ENHANCING STUDENT LEARNING IN PHYSICS BY MOTIVATING THEM
Motivation is an “internal state that activates, guides, and maintains behavior” (Green, 2002, p. 989). Since motivation is recognized as a factor affecting conceptual change, classroom strategies can be used to optimize student motivation (Palmer, 2005). Keller (1987a) developed a model called ARCS (Attention, Relevance, Confidence, Satisfaction) based on the expectation-value theory to stimulate the motivation to learn. Therefore, the purpose of this study was to examine the effects of ARCS motivation model on students’ learning in physics.
Quasi-experimental design by using quantitative research methods was carried out for this study. Participants of the study were 59 10th grade students studying in a public high school. There were 31 students in the experimental group. The research was conducted during six-week instruction of electricity. 5E Instructional Model was implemented in the control and experimental groups. The teacher of both groups was the same. The only difference between the groups was embedding of the ARCS model in to the experimental group’s instruction.
Electricity Concept Inventory (ECI) developed by the researchers was used to measure the participants’ learning of the concepts of current, potential difference, resistance, and electric circuits before and after the implementation. Pilot study of the inventory was done with 111 11th grade students. After ensuring construct validity and content validity, the final inventory contained 24 multiple-choice questions. Internal consistency computed by the Kuder Richardson formula 20 was high, with reliability coefficients of 0.73. The mean of item difficulty was 0.41. The students were required to give their reasons for their choices of each question.
Data were normally distributed and analyzed by performing t-tests in 95% confidence interval. The results of independent samples t tests showed that there was no statistically significant difference between the control group’s knowledge (X ̅=3.4) and the experimental group’s knowledge (X ̅=2.8) before the instruction (p>0.05). However, statistically significant difference was found between the control group’s knowledge (X ̅=7.0) and the experimental group’s knowledge (X ̅=8.9) after the instruction (p<0.05). Likewise, both groups showed significantly higher performance in the ECI in the post-tests than they showed in the pre-tests (p=0.00). However, the increase in the experimental group was higher than the increase in the control group. The results of this study are in agreement with the findings of the studies done by Feng and Tuan, (2005) and Means, Jonassen and Dwyer (1997).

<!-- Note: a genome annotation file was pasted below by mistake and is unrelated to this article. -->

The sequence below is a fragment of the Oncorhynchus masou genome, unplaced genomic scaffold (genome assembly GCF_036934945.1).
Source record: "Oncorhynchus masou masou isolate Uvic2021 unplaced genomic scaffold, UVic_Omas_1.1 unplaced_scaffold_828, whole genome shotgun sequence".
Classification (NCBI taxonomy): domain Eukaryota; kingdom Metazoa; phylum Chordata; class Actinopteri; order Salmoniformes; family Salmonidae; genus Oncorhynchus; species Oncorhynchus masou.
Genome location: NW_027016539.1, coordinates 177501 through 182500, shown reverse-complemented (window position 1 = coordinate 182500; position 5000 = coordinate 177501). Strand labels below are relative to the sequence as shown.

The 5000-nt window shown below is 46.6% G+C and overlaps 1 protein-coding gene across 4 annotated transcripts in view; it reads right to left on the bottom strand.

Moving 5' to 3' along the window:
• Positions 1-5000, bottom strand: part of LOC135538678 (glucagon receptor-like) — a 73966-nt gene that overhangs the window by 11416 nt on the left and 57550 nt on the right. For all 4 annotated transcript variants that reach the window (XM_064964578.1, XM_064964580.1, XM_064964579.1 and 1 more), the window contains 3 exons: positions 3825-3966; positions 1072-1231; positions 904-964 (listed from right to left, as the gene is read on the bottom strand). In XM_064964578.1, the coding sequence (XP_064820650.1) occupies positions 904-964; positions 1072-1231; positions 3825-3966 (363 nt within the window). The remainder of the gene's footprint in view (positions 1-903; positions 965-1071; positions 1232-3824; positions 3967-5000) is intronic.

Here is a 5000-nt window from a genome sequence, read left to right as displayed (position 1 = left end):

ARCS model includes attention, relevance, confidence, and satisfaction. It can be concluded from the results that ARCS motivation model affects students’ learning in physics positively and improves it. The integration of the ARCS model into instructional design by capturing and holding students’ attention, offering instructional content relevant to students’ personal experiences, giving students confidence to master their learning tasks, and then letting them obtain satisfaction (Liao & Wang, 2008) facilitates learning.
 Green, S. K. (2002). Using an expectancy-value approach to examine teachers’ motivational strategies. Teaching and Teacher Education, 18, 989–1005.